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2006-07-05,10:02 AM

Redefining the content of the Palestinian discourse

By Salim Nazzal

This thought jumped to mind two weeks ago. While in Sweden for a seminar to debate the role of religion in solving the Palestinian question, I was talking to my friend, Father Jamal Khudur from the Latin Church in Palestine.

The seminar was attended by a Jewish Rabbi and Palestinian Muslims and Christians. I hasten to say that I am not against the dialogue between faiths. I am rather concerned about focusing on the real content of the Palestinian struggle, such as freedom, self determination, and the salvation from the Israeli occupation.

I am aware that the question of the role of religion in modern societies, and consequently the dialogue between cultures, was among the most debated, especially post 11th of September. Even prior to the September attacks, events occurred in the former Yugoslav and Islamic countries demonstrating the continuous influence of religion in present societies. Even in the most multi-ethnic and multi-religious countries like the United States of America, we have seen the revival of religion as perhaps never before in the history of that country. This appears to have shocked those that assume modernity and secular values have won, and yet, religion was in retreat. Yet religion itself continues, and in many parts of the world, it appears to be experiencing a revival.

Religion and politics are not however an Islamic phenomenon par excellence. For instance, Modern Europe has Christian political parties. Israel was established on religious justification despite the founders being secular, India has Janata party. Yet the point of the article is to call for redefining the conflict in Palestine, especially after the Zionist state took the initiative in the aftermath of the September 11th attacks to declare that Israel also has its bin Laden.

Of course, any Palestinian school girl or school boy knows the opportunist nature of Zionism. Israel, joining the side which fights terror (a word that is ideologically used and misused by Israel, to label the Palestinian struggle as terror). Here, comes the Palestinian responsibility of redefining the Palestinian struggle as it always was a struggle for freedom and for self-determinations.

Palestinians need to reformulate their political discourse in order to make their goals very clear. The clash between culture theories is manipulated by Zionists to label the Palestinian struggle for freedom with terror. The conflict with Israel is political par excellence, and if it is not political, what is politics about?

Palestine's modern history demonstrates clearly that Palestinians have fought whoever occupied their country: the proof that they fought all occupation in regards of the faith of the occupation. They fought the Christian European invaders in the middle ages during the crusaders war. They fought the Muslim Ottomans in the 18th century revolution, led by Dhaher Al Omar in one of the earliest independent movements in the Arab Middle East.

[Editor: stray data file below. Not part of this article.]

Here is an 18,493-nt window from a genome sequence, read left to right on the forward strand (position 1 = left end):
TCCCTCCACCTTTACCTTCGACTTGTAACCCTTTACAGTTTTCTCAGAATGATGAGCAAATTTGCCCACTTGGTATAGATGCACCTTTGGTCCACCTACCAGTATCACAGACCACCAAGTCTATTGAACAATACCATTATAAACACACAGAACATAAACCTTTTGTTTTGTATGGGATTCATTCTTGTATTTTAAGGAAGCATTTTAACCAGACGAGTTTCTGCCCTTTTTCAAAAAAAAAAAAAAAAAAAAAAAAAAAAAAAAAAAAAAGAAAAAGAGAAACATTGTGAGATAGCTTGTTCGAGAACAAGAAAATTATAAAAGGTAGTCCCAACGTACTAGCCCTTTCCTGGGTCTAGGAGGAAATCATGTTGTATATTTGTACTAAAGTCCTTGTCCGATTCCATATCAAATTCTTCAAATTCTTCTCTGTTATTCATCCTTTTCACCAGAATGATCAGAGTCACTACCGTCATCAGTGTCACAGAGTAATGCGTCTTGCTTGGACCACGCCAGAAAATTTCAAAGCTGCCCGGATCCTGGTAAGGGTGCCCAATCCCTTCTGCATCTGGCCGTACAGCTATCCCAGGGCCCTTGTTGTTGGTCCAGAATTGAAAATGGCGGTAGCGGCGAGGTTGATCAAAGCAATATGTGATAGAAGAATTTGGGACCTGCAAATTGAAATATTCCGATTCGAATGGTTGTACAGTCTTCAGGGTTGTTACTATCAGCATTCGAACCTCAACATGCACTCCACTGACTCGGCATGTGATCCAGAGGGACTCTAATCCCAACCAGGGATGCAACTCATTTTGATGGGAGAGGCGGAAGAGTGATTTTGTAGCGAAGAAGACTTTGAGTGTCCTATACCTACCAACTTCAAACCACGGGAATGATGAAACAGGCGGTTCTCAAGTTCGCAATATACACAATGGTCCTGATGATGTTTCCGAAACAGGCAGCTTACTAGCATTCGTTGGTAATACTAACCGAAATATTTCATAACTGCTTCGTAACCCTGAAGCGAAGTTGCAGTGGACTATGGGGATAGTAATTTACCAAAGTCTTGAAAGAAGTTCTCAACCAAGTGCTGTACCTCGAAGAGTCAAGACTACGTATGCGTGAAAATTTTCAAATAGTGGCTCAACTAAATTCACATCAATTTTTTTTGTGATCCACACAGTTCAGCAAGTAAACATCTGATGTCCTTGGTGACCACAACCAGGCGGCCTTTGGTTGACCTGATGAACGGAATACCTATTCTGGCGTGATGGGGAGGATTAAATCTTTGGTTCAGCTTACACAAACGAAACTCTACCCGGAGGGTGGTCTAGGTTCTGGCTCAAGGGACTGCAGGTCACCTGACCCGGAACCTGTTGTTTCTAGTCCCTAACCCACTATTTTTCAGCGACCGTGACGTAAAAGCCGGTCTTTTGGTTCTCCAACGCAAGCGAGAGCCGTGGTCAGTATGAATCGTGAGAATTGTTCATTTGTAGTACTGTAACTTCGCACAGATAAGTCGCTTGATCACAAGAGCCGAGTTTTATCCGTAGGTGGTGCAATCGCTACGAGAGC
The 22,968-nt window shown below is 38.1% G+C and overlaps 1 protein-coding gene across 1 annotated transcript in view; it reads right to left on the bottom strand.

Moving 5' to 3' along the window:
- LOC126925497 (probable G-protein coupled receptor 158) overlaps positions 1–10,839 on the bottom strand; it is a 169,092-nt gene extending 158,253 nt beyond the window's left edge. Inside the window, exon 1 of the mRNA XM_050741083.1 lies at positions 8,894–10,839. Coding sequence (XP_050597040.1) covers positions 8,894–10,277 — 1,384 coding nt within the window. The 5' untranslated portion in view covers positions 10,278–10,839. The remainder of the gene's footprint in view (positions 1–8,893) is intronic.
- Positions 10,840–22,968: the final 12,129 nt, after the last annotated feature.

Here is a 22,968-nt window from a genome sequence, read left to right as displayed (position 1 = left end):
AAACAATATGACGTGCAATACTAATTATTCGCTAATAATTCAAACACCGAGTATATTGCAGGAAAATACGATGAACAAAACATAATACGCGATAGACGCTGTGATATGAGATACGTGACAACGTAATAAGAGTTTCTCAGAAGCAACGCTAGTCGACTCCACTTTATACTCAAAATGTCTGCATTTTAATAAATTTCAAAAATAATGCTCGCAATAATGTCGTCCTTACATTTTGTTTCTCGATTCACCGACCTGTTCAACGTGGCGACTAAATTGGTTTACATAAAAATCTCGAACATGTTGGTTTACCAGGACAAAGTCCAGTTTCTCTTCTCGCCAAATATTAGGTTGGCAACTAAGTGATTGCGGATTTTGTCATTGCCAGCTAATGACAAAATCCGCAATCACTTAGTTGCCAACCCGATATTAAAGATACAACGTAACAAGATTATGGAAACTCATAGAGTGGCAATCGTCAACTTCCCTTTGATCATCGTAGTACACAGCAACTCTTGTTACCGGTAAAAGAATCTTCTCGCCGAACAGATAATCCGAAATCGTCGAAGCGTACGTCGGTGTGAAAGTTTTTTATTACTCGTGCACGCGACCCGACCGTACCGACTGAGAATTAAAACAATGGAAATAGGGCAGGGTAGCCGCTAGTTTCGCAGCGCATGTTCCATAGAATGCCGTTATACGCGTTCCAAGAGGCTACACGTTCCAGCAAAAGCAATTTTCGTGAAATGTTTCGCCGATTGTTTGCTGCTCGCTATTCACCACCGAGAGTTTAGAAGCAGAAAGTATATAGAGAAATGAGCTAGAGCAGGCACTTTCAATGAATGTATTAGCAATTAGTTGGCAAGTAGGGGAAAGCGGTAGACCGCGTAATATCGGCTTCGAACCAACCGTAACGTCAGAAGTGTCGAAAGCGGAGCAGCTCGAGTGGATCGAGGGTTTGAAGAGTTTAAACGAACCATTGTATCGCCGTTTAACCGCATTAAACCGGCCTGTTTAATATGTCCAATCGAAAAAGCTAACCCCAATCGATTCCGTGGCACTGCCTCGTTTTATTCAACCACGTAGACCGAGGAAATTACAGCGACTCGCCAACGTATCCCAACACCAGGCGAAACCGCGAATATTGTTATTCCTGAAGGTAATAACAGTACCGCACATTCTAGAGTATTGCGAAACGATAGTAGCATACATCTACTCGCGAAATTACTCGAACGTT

They launched perhaps the first guerilla war in modern history against Napoleon, and defeated him on the hills of Nablus and Jenen, and on the shore of Akka. The Palestinians resisted the British occupation from the very beginning in 1917, and in the great revolution of 1936. In the struggle against Zionism, Palestinian Muslims and Christians are united in their fight for freedom.

For Israel, the enemy is the Palestinian freedom fighter: whether it was the Christian George Habash, or the Muslim Yasser Arafat. Despite that, we cannot deny the fact that Israel succeeded in confusing some of the public opinion, by embedding the Palestinian struggle with the terror done by the name of Islam. Instead of putting Israel as the terror state, as the state which has a record in defying the international laws, the oppressed Palestinians are labeled as terrorists.

Palestinians need, more than ever, to send a clear message that their struggle is not religious, but primarily political. The Palestinian fight is not because Palestine is a sacred place, but because it is their ancestor’s home. One loves his or her country, not because it happens to be rich, poor or sacred, but because on its soil he or she can identify with themselves. In Palestine, Palestinians developed their cultural heritage; songs, folklore, food, proverbs etc.

The following Palestinian proverb reflects the spirit of Palestinians in resisting foreign invasions. 'If the city of Akka is scared of the sea, it won’t be sitting on its shore'. This proverb was born during the French invasion of Palestine in 1801, during Napoleon besieging of the city of Akka, a long time before Zionists arrived to the Middle East, and a long time before Huntington thesis about his "clash of civilizations."

Dr Salim nazzal is a Palestinian Norwegian researcher. The author of (Educating Palestinians in exile.1993). He has written extensively on social and political issues in the Middle East. E mail:gibran44@hotmail.com

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